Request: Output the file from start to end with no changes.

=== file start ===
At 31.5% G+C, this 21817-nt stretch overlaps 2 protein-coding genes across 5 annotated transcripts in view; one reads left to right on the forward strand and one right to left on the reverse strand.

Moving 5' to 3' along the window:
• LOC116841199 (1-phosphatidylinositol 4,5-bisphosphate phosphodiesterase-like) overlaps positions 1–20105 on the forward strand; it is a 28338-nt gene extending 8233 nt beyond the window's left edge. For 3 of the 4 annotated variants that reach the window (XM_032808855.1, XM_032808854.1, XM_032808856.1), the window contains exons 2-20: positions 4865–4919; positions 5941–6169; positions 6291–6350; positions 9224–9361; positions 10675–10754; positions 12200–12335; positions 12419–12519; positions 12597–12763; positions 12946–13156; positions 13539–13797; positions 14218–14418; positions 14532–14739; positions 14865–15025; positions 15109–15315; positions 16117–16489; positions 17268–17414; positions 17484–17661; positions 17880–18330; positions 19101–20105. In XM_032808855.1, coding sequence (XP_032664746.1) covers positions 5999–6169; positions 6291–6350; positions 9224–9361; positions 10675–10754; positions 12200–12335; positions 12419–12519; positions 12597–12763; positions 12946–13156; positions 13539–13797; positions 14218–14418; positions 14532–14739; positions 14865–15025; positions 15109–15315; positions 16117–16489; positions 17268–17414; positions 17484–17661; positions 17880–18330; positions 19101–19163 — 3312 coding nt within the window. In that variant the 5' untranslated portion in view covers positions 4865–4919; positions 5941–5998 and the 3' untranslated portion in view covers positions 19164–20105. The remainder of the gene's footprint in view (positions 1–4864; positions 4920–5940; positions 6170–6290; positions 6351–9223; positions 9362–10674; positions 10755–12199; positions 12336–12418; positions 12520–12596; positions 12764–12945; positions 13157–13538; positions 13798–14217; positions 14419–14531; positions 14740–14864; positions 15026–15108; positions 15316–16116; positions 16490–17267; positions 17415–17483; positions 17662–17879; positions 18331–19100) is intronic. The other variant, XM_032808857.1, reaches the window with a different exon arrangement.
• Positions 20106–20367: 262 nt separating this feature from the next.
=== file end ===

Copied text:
At 31.5% G+C, this 21817-nt stretch overlaps 2 protein-coding genes across 5 annotated transcripts in view; one reads left to right on the forward strand and one right to left on the reverse strand.

Moving 5' to 3' along the window:
• LOC116841199 (1-phosphatidylinositol 4,5-bisphosphate phosphodiesterase-like) overlaps positions 1–20105 on the forward strand; it is a 28338-nt gene extending 8233 nt beyond the window's left edge. For 3 of the 4 annotated variants that reach the window (XM_032808855.1, XM_032808854.1, XM_032808856.1), the window contains exons 2-20: positions 4865–4919; positions 5941–6169; positions 6291–6350; positions 9224–9361; positions 10675–10754; positions 12200–12335; positions 12419–12519; positions 12597–12763; positions 12946–13156; positions 13539–13797; positions 14218–14418; positions 14532–14739; positions 14865–15025; positions 15109–15315; positions 16117–16489; positions 17268–17414; positions 17484–17661; positions 17880–18330; positions 19101–20105. In XM_032808855.1, coding sequence (XP_032664746.1) covers positions 5999–6169; positions 6291–6350; positions 9224–9361; positions 10675–10754; positions 12200–12335; positions 12419–12519; positions 12597–12763; positions 12946–13156; positions 13539–13797; positions 14218–14418; positions 14532–14739; positions 14865–15025; positions 15109–15315; positions 16117–16489; positions 17268–17414; positions 17484–17661; positions 17880–18330; positions 19101–19163 — 3312 coding nt within the window. In that variant the 5' untranslated portion in view covers positions 4865–4919; positions 5941–5998 and the 3' untranslated portion in view covers positions 19164–20105. The remainder of the gene's footprint in view (positions 1–4864; positions 4920–5940; positions 6170–6290; positions 6351–9223; positions 9362–10674; positions 10755–12199; positions 12336–12418; positions 12520–12596; positions 12764–12945; positions 13157–13538; positions 13798–14217; positions 14419–14531; positions 14740–14864; positions 15026–15108; positions 15316–16116; positions 16490–17267; positions 17415–17483; positions 17662–17879; positions 18331–19100) is intronic. The other variant, XM_032808857.1, reaches the window with a different exon arrangement.
• Positions 20106–20367: 262 nt separating this feature from the next.